All Caudipteryx fossils were recovered from the Yixian Formation in Liaoning, China. Specifically, they come from a small area of the Jianshangou bed, near the town of Zhangjiakou. They appear to have been fairly common, though isolated to this small region. The specific region in which Caudipteryx lived was home to the other feathered dinosaurs Dilong and Sinornithosaurus.[8]


Cast of a C. zoui specimen, Houston Museum of Natural Science

The discovery of Caudipteryx led to many intensive studies on and debate over the relationship of birds and dinosaurs. The possible positions in the debate can be summarized as follows: Caudipteryx is either a member of the Oviraptorosauria, or a bird, or both, and birds are either dinosaurs or they are not. (See the rest of this section and Phylogeny, below).

Because Caudipteryx has clear and unambiguously pennaceous feathers, like modern birds, and because several cladistic analyses have consistently recovered it as a nonavian, oviraptorid, dinosaur, it provided, at the time of its description, the clearest and most succinct evidence that birds evolved from dinosaurs. Lawrence Witmer stated: “The presence of unambiguous feathers in an unambiguously nonavian theropod has the rhetorical impact of an atomic bomb, rendering any doubt about the theropod relationships of birds ludicrous.”[3]

However, not all scientists agreed that Caudipteryx was unambiguously non-avian, and some of them continued to doubt that general consensus. Paleornithologist Alan Feduccia sees Caudipteryx as a flightless bird evolving from earlier archosaurian dinosaurs rather than from late theropods.[9] Jones et al. (2000) found that Caudipteryx was a bird based on a mathematical comparison of the body proportions of flightless birds and non-avian theropods. Dyke and Norell (2005) criticized this result for flaws in their mathematical methods, and produced results of their own which supported the opposite conclusion.[6][10]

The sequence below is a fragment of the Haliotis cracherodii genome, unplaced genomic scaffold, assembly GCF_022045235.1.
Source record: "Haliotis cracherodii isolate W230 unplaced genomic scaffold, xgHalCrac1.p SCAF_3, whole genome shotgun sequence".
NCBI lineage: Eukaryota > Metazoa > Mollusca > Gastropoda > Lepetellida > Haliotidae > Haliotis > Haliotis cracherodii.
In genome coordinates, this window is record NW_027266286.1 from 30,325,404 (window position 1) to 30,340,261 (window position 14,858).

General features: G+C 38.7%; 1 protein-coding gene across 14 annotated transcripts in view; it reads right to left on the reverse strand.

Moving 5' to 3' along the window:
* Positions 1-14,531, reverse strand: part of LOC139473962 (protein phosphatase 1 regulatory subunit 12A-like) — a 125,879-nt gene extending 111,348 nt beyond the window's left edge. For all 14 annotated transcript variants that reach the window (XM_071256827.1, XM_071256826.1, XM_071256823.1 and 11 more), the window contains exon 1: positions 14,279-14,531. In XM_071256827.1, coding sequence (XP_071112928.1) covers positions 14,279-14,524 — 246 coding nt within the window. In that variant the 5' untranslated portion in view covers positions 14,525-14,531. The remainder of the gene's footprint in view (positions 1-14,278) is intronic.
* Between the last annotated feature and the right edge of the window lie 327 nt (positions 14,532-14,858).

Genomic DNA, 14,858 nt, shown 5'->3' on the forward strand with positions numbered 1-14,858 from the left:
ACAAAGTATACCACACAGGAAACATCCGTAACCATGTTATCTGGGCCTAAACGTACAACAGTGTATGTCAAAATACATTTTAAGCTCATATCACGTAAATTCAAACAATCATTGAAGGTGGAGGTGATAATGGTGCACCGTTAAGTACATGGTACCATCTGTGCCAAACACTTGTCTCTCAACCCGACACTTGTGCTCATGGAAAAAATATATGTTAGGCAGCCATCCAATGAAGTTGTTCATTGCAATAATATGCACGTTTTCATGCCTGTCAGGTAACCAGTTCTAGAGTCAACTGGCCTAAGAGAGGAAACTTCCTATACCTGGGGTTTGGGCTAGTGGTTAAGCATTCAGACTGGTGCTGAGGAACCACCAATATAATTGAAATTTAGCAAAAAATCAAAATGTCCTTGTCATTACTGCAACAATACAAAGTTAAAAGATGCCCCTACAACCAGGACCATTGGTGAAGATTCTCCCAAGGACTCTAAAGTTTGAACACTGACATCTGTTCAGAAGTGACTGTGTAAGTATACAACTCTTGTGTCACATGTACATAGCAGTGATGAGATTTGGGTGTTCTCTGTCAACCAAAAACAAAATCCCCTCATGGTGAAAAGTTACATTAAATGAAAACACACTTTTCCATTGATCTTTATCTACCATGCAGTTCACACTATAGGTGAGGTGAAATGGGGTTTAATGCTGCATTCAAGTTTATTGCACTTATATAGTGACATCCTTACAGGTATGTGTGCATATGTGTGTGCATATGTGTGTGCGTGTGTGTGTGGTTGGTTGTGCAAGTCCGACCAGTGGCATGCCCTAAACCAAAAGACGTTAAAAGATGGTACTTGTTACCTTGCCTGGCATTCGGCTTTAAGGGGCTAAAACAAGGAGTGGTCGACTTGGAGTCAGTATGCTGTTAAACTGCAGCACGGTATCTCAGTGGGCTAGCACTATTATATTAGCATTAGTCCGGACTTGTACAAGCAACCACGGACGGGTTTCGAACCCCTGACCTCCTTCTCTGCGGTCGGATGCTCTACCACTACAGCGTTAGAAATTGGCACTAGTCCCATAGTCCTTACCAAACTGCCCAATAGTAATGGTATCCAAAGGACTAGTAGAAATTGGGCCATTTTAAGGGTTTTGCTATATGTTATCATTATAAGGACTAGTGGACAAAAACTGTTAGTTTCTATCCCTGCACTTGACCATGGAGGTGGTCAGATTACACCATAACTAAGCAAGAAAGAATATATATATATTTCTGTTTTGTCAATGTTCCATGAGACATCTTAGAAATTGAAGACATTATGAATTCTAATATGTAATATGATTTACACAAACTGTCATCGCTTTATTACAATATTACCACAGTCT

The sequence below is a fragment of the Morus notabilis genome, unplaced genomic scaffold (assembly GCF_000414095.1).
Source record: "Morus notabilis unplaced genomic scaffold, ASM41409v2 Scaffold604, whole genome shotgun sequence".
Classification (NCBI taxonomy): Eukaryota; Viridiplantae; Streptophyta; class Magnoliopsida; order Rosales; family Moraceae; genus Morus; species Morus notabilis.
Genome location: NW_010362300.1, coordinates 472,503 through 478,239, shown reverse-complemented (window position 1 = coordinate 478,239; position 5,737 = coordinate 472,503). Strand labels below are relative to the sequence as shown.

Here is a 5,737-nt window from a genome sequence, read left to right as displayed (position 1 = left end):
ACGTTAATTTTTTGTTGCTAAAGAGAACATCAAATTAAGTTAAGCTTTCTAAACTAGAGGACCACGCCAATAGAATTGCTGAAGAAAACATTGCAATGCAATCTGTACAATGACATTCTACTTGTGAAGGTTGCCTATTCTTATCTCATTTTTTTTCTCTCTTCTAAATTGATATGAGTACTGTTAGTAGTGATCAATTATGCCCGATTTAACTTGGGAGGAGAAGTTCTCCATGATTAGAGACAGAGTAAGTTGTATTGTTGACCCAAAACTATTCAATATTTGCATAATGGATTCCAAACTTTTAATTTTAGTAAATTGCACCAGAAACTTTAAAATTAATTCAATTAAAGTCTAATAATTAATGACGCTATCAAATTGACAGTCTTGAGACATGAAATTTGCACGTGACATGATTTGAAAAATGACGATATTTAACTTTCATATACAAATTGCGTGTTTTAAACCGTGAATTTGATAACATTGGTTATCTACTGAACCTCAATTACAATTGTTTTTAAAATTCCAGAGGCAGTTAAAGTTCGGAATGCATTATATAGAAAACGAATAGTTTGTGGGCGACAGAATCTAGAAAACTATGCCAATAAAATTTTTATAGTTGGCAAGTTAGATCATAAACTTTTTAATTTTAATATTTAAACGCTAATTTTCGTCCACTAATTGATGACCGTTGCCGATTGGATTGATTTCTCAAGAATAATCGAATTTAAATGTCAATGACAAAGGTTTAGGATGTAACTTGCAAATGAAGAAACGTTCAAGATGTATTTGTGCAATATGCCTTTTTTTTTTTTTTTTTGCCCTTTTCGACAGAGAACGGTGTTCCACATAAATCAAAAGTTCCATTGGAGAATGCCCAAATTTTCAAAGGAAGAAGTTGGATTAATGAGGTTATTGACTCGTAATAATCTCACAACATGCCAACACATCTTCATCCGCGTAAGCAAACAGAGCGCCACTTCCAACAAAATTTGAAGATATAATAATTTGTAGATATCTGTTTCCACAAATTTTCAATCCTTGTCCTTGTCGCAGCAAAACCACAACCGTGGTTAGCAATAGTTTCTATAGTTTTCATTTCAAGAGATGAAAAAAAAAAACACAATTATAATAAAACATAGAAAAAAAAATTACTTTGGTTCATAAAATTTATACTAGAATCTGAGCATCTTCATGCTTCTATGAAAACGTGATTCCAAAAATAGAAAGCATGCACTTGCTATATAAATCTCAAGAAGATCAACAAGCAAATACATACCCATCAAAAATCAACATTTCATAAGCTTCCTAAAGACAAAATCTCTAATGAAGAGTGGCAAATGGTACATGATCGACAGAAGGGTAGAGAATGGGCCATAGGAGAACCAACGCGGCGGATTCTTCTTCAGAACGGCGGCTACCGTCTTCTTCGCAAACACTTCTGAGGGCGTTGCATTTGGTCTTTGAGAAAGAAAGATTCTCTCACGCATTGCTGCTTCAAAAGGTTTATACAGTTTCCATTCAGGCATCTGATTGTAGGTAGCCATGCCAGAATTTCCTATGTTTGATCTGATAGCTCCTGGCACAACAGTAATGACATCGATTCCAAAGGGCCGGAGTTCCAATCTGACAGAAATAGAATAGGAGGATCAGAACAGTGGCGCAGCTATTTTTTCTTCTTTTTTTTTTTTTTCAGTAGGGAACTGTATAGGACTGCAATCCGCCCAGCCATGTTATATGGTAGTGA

Other researchers not normally involved in the debate over bird origins, such as Zhou, acknowledged that the true affinities of Caudipteryx were debatable.[5]


Skeletal restorations of three specimens

The consensus view, based on several cladistic analyses, is that Caudipteryx is a basal (primitive) member of the Oviraptoridae, and the oviraptorids are nonavian theropod dinosaurs.[10] Incisivosaurus is the only oviraptorid that is more primitive.[11]

Halszka Osmólska et al. (2004) ran a cladistic analysis that came to a different conclusion. They found that the most birdlike features of oviraptorids actually place the whole clade within Aves itself, meaning that Caudipteryx is both an oviraptorid and a bird. In their analysis, birds evolved from more primitive theropods, and one lineage of birds became flightless, re-evolved some primitive features, and gave rise to the oviraptorids. This analysis was persuasive enough to be included in paleontological textbooks like Benton's Vertebrate Paleontology (2005).[12] The view that Caudipteryx was secondarily flightless is also preferred by Gregory S. Paul,[13] et al.,[14] and Maryańska et al.[15]

Others, such as Stephen Czerkas and Larry Martin have concluded that Caudipteryx is not a theropod dinosaur at all.[16] They believe that Caudipteryx, like all maniraptorans, is a flightless bird, and that birds evolved from non-dinosaurian archosaurs.[17]

See also[edit]